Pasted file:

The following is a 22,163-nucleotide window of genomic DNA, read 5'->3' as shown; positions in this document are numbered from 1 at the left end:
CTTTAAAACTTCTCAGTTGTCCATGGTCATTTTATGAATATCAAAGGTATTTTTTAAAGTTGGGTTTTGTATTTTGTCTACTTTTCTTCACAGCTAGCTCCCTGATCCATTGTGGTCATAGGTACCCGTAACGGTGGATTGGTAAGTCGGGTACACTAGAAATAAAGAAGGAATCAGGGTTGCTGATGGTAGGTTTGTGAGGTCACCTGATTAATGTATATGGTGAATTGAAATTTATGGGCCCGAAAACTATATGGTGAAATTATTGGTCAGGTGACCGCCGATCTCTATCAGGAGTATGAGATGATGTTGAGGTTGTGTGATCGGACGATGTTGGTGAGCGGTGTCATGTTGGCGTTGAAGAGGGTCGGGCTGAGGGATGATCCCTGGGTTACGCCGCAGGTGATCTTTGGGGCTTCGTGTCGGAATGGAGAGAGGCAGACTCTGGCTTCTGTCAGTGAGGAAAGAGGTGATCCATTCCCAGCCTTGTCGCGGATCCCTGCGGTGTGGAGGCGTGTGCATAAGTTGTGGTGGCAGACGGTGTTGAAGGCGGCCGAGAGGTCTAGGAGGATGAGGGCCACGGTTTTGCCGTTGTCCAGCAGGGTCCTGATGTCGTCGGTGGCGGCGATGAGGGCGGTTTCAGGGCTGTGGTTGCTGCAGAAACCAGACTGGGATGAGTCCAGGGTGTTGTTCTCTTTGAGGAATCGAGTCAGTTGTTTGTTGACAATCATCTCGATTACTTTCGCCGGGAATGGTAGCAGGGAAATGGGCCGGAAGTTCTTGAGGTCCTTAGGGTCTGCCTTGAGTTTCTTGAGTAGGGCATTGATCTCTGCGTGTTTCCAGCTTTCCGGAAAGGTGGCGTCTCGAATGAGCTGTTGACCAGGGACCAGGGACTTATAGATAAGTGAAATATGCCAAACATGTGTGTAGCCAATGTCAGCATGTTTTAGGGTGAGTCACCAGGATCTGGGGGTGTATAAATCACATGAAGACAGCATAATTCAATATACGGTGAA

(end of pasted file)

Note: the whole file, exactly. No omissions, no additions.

The following is a 22,163-nucleotide window of genomic DNA, read 5'->3' as shown; positions in this document are numbered from 1 at the left end:
CTTTAAAACTTCTCAGTTGTCCATGGTCATTTTATGAATATCAAAGGTATTTTTTAAAGTTGGGTTTTGTATTTTGTCTACTTTTCTTCACAGCTAGCTCCCTGATCCATTGTGGTCATAGGTACCCGTAACGGTGGATTGGTAAGTCGGGTACACTAGAAATAAAGAAGGAATCAGGGTTGCTGATGGTAGGTTTGTGAGGTCACCTGATTAATGTATATGGTGAATTGAAATTTATGGGCCCGAAAACTATATGGTGAAATTATTGGTCAGGTGACCGCCGATCTCTATCAGGAGTATGAGATGATGTTGAGGTTGTGTGATCGGACGATGTTGGTGAGCGGTGTCATGTTGGCGTTGAAGAGGGTCGGGCTGAGGGATGATCCCTGGGTTACGCCGCAGGTGATCTTTGGGGCTTCGTGTCGGAATGGAGAGAGGCAGACTCTGGCTTCTGTCAGTGAGGAAAGAGGTGATCCATTCCCAGCCTTGTCGCGGATCCCTGCGGTGTGGAGGCGTGTGCATAAGTTGTGGTGGCAGACGGTGTTGAAGGCGGCCGAGAGGTCTAGGAGGATGAGGGCCACGGTTTTGCCGTTGTCCAGCAGGGTCCTGATGTCGTCGGTGGCGGCGATGAGGGCGGTTTCAGGGCTGTGGTTGCTGCAGAAACCAGACTGGGATGAGTCCAGGGTGTTGTTCTCTTTGAGGAATCGAGTCAGTTGTTTGTTGACAATCATCTCGATTACTTTCGCCGGGAATGGTAGCAGGGAAATGGGCCGGAAGTTCTTGAGGTCCTTAGGGTCTGCCTTGAGTTTCTTGAGTAGGGCATTGATCTCTGCGTGTTTCCAGCTTTCCGGAAAGGTGGCGTCTCGAATGAGCTGTTGACCAGGGACCAGGGACTTATAGATAAGTGAAATATGCCAAACATGTGTGTAGCCAATGTCAGCATGTTTTAGGGTGAGTCACCAGGATCTGGGGGTGTATAAATCACATGAAGACAGCATAATTCAATATACGGTGAA